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Report Highlights Chronic Underinvestment in America’s Water Infrastructure

Stephanie Salmon

According to a new report released by the American Society of Civil Engineers (ASCE) and Value of Water Campaign on August 26, the U.S. is underinvesting in its drinking water and wastewater systems—putting American households and the economy at risk.  

The report, “The Economic Benefits of Investing in Water Infrastructure: How a Failure to Act Would Affect the U.S. Economy Recovery,” finds that as water infrastructure deteriorates and service disruptions increase, annual costs to American households due to water and wastewater failures will be seven times higher in 20 years than they are today.

The report examines how America’s water infrastructure is aging, with many drinking water systems and wastewater treatment facilities nearing the end of their respective design lives (75-100 years), causing contamination and economic disruptions to communities. Between 2012 and 2018, the rate of water main breaks in the nation rose by 27% to roughly 300,000 breaks per year—equivalent to a break more than every two minutes. In addition, the U.S. lost an estimated $21.7 million of treated water in 2019 due to leaks, which is projected to reach $48 million by 2039 with current investment trends. 

Investment in these systems, the report highlights, has not kept pace with the need. In 2019, the total capital spending on water infrastructure at the local, state, and federal levels was approximately $48 billion, while investment needs totaled $129 billion, creating an $81 billion gap.

The new study points out that through coordinated investment at the federal, state and local levels and if investment is increased to address these shortfalls now, the U.S. GDP would grow by $4.5 trillion in 20 years. To read the full report, go to https://bit.ly/31xEMAv.  Investing in the nation’s water infrastructure has been a top priority for AFS for the past five years.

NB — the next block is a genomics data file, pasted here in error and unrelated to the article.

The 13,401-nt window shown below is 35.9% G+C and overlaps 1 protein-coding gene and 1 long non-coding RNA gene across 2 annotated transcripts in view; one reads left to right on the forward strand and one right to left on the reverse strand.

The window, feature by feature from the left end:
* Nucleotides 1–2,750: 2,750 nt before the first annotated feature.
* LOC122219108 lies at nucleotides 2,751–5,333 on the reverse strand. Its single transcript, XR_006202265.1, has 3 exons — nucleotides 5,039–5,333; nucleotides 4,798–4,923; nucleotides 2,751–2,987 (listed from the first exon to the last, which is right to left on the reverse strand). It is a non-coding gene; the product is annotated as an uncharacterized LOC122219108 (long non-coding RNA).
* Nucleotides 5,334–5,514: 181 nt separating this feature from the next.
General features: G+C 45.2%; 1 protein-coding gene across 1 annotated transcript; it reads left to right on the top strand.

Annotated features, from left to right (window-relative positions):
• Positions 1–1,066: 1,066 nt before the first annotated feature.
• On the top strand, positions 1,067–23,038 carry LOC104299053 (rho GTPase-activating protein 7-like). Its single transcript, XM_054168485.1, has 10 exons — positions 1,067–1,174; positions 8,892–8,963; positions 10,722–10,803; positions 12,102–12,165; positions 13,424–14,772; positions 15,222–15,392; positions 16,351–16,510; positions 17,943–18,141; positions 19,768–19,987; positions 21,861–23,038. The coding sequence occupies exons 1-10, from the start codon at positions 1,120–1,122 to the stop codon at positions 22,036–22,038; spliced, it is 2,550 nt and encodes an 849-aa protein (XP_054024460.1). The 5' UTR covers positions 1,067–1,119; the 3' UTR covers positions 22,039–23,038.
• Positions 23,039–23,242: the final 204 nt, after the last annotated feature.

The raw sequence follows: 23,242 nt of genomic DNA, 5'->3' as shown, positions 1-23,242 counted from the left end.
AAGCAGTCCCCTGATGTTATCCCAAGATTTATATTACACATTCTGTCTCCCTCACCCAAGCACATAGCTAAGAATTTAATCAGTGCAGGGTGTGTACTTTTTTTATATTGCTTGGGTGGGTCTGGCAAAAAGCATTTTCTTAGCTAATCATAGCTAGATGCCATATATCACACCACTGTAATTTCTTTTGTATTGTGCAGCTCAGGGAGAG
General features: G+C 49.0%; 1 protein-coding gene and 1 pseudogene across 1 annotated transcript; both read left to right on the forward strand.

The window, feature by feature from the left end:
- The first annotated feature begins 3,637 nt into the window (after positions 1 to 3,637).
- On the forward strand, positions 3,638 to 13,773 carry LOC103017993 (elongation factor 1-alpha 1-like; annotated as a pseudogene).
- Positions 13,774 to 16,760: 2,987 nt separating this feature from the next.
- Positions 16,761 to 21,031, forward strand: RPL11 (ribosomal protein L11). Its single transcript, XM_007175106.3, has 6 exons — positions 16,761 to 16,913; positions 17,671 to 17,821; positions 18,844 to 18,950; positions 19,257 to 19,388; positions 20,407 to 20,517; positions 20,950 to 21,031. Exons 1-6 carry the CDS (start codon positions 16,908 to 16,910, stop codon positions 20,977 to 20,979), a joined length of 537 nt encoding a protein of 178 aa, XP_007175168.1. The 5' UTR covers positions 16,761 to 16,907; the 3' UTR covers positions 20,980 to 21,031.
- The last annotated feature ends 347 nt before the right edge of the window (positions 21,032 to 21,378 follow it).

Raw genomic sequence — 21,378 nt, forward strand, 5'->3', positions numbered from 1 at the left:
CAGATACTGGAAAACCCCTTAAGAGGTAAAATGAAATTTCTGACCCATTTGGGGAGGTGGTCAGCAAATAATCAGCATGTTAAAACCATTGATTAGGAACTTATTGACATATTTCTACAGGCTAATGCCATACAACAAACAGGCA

House Approves Bipartisan Water Resources Bill

The House of Representatives unanimously passed the AFS-backed Water Resources Development Act (WRDA) of 2020, H.R. 7575, at the end of July. The water resources bill would authorize an estimated $8.6 billion in federal funds to help finance 34 new Army Corps of Engineers construction projects. Among other provisions in the WRDA bill, language to “unlock” the surplus in the Harbor Maintenance Trust Fund and allow about $10 billion in already collected Harbor Maintenance Taxes to be used for port improvements and harbor dredging around the U.S. The measure also includes a new Buy America requirement for domestically sourced aluminum on these Corps projects.

In May, the Senate Environment and Public Works Committee approved its version of the water resources legislation, the America’s Water Infrastructure Act of 2020 (AWIA). The Senate committee’s version would authorize $5.1 billion for 26 Corps projects. The full Senate has yet to consider AWIA. The House Transportation & Infrastructure Committee leaders have signaled confidence that an agreement could be reached between the House and Senate’s bills before the end of the session. AFS will continue to press for passage of this important water resources legislation.    

FEMA Extends and Revises PPE Export Restrictions 

The Federal Emergency Management Agency (FEMA) published a Temporary Final Rule in August that invokes the Defense Production Act (DPA) to allocate certain Personal Protective Equipment (PPE) for domestic use and prohibit exportation of that PPE from the U.S. without FEMA approval.  

The revised and extended rule will be effective from August 10 through December 31 and authorizes Customs and Border Protection to detain outbound shipments of PPE until FEMA determines whether to return the shipment for domestic use, issue a DPA-covered order against the PPE, or allow the export of all or part of the order in the interest of national defense. Importantly, the revised rule amends the definition of covered PPE to account for domestic supply and demand changes since April and now includes only:

  • Surgical (not industrial) N95 Filtering Facepiece Respirators (FFRs) (narrowed in scope compared to the original rule that included all N95 FFRs)
  • PPE Surgical Masks (same as the original rule)
  • Level 3 and 4 Surgical Gowns and Surgical Isolation Gowns (new addition)
  • PPE Gloves or Surgical Gloves (same as original rule)

The rule removes other FFRs; elastomeric, air-purifying respirators; and related FFR filters/cartridges from the covered material list. It continues the exemptions in the original rule and those supplemental exemptions published after the initial rule which permit the export of covered material under limited circumstances.